We understand that closing arguments can be florid. Vivid expression and exaggeration for effect are many an attorney's stock-in-trade. But the remarks challenged here were unmistakably calculated to inflame racial fears and apprehensions on the part of the jury. Just before the jury left the courtroom to decide whether Bennett would receive a capital sentence, Myers delivered a final summation in which he alternated between characterizing Bennett as a primitive, subhuman species and a wild, vicious animal. Myers labeled Bennett an “old caveman,” a “mountain man” (twice), a “monster,” and a “big old tiger.” J.A. 1420-34. Referring to the murder and then to Bennett, the prosecutor remarked, “Painful, vile, cruel, inhuman, everywhere. Everywhere. Everywhere. The beast of burden.” J.A. 1444. The coup de grâce in this sad story arrived when Myers warned the jury what would result if it did not impose the death penalty: “You give him life, the real Johnny will come back. You give him life and he'll come back out. Meeting him again will be like meeting King Kong on a bad day. Vile Johnny. Mean Johnny. Manipulating Johnny. Murderous Johnny.” J.A. 1443.
The state courts, most notably the South Carolina Supreme Court, found that the “King Kong” comment was “not an appeal to the passions or prejudices of the jury.” Bennett II, 632 S.E.2d at 288. The state supreme court explained:
[T]he trial court properly determined that [Bennett's] size and strength were probative of the aggravating circumstance of physical torture, which the [trial] court charged to the jury. In this regard, the Solicitor's use of the term “King Kong” was not suggestive of a giant black gorilla who abducts a white woman, but rather, descriptive of [Bennett's] size and strength as they related to his past crimes.
Id. The court also found that the “caveman” comment was “merely descriptive of two of [Bennett's] past violent incidents” because the prosecutor made the remark while mentioning how Bennett pulled two individuals by their hair. Id. at 289.
With all respect, these were unreasonable findings of fact. The prosecutor's comments were poorly disguised appeals to racial prejudice. It is impossible to divorce the prosecutor's “King Kong” remark, “caveman” label, and other descriptions of a black capital defendant from their odious historical context. And in context, the prosecutor's comments mined a vein of historical prejudice against African-Americans, who have been appallingly disparaged as primates or members of a subhuman species in some lesser state of evolution. We are mindful that courts “should not lightly infer that a prosecutor intends an ambiguous remark to have its most damaging meaning.” Donnelly, 416 U.S. at 647. But here, “the prosecutor's remarks were quite focused, unambiguous, and strong.” Caldwell v. Mississippi, 472 U.S. 320, 340 (1985). The comments plugged into potent symbols of racial prejudice, encouraging the jury to fear Bennett or regard him as less human on account of his race.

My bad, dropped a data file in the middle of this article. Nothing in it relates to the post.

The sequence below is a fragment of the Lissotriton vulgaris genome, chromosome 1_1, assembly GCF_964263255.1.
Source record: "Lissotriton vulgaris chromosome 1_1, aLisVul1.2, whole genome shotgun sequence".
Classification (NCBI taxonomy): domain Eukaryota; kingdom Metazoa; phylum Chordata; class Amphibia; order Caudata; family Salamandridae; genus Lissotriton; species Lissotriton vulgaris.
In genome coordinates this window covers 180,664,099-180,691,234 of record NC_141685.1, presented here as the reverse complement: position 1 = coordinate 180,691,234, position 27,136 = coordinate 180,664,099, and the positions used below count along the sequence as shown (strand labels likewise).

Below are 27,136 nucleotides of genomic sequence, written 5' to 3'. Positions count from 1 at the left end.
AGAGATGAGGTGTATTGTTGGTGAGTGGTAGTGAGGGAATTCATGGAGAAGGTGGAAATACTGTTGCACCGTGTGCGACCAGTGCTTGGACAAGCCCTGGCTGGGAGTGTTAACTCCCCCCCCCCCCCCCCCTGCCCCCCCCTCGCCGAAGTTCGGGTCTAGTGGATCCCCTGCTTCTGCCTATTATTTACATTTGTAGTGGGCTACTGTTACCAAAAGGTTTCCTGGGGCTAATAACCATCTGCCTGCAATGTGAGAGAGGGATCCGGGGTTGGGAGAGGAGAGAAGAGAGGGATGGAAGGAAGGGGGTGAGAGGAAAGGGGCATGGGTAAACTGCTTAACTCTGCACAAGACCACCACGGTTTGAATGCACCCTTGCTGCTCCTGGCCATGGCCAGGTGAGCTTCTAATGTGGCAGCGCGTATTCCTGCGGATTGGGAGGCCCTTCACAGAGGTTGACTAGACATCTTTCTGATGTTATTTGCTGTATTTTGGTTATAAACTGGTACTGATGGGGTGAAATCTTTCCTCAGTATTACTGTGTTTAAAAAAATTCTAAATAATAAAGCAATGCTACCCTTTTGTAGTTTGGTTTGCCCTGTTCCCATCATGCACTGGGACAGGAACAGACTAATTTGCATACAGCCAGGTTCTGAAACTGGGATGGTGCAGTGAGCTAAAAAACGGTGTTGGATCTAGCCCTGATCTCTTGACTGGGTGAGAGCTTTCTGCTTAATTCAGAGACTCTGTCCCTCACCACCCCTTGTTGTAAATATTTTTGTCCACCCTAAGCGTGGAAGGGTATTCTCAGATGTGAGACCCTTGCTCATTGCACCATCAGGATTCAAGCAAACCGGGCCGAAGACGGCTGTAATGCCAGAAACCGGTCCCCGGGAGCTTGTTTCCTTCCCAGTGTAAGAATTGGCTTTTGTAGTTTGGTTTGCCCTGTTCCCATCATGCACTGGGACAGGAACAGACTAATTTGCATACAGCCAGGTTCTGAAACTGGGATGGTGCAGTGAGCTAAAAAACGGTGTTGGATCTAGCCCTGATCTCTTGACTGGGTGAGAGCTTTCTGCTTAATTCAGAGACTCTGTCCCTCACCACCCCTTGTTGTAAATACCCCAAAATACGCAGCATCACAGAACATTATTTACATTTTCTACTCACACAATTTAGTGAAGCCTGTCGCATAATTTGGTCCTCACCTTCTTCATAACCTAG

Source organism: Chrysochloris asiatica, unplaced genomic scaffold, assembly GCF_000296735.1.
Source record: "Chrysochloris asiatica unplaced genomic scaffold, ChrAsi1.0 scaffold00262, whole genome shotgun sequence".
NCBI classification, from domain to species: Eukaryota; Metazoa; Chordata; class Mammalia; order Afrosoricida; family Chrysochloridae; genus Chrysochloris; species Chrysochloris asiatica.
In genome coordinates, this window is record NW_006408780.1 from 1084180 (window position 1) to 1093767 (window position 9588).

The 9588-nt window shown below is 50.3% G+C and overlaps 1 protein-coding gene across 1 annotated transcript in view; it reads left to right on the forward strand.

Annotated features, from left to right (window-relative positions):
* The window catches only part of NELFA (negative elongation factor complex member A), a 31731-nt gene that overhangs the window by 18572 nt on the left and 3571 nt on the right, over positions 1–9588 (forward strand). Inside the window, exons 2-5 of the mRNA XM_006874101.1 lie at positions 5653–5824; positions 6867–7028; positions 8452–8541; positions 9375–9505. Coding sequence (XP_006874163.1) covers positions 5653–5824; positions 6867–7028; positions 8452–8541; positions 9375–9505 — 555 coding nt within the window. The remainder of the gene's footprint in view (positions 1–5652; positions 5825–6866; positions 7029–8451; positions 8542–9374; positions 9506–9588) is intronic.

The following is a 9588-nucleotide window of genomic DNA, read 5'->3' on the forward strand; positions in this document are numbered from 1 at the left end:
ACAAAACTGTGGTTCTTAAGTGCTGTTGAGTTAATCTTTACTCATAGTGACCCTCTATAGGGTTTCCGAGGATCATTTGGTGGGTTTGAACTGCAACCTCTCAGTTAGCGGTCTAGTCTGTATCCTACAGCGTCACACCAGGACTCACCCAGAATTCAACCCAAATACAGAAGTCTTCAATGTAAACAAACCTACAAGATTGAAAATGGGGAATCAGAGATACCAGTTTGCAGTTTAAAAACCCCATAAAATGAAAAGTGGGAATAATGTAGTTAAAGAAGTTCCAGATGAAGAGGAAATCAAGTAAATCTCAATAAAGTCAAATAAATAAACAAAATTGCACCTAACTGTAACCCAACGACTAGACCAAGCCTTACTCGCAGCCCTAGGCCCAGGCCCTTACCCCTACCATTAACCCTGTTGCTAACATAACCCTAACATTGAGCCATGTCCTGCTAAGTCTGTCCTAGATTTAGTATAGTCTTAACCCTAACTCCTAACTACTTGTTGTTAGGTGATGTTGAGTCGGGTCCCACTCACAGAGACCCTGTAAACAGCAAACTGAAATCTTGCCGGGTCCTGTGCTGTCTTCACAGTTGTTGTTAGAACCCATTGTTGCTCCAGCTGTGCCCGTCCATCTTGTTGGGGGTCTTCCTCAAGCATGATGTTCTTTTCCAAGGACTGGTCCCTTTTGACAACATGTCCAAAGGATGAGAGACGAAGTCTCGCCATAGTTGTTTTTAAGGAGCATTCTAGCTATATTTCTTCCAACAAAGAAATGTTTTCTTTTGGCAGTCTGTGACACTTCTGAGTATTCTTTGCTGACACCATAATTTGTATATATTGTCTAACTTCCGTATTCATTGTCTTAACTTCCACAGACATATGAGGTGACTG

The “King Kong” comment especially drew on longtime staples of racial denigration. That comment was “not just humiliating, but degrading and humiliating in the extreme.” Boyer-Liberto v. Fontainebleau Corp., 786 F.3d 264, 285 (4th Cir. 2015) (en banc) (internal quotation marks omitted). Likening Bennett to King Kong in particular stoked race-based fears by conjuring the image of a gargantuan, black ape who goes on a killing spree and proceeds to swing the frail, white, blonde Fay Wray at the top of the Empire State Building. Petitioner is right to note that the film is regarded by many critics as “a racist cautionary tale about interracial romance.” Br. of Appellee at 40 (quoting Phillip Goff et al., Not Yet Human: Implicit Knowledge, Historical Dehumanization, and Contemporary Consequences, 94 J. Personality & Soc. Psychol. 292, 293 (2008)).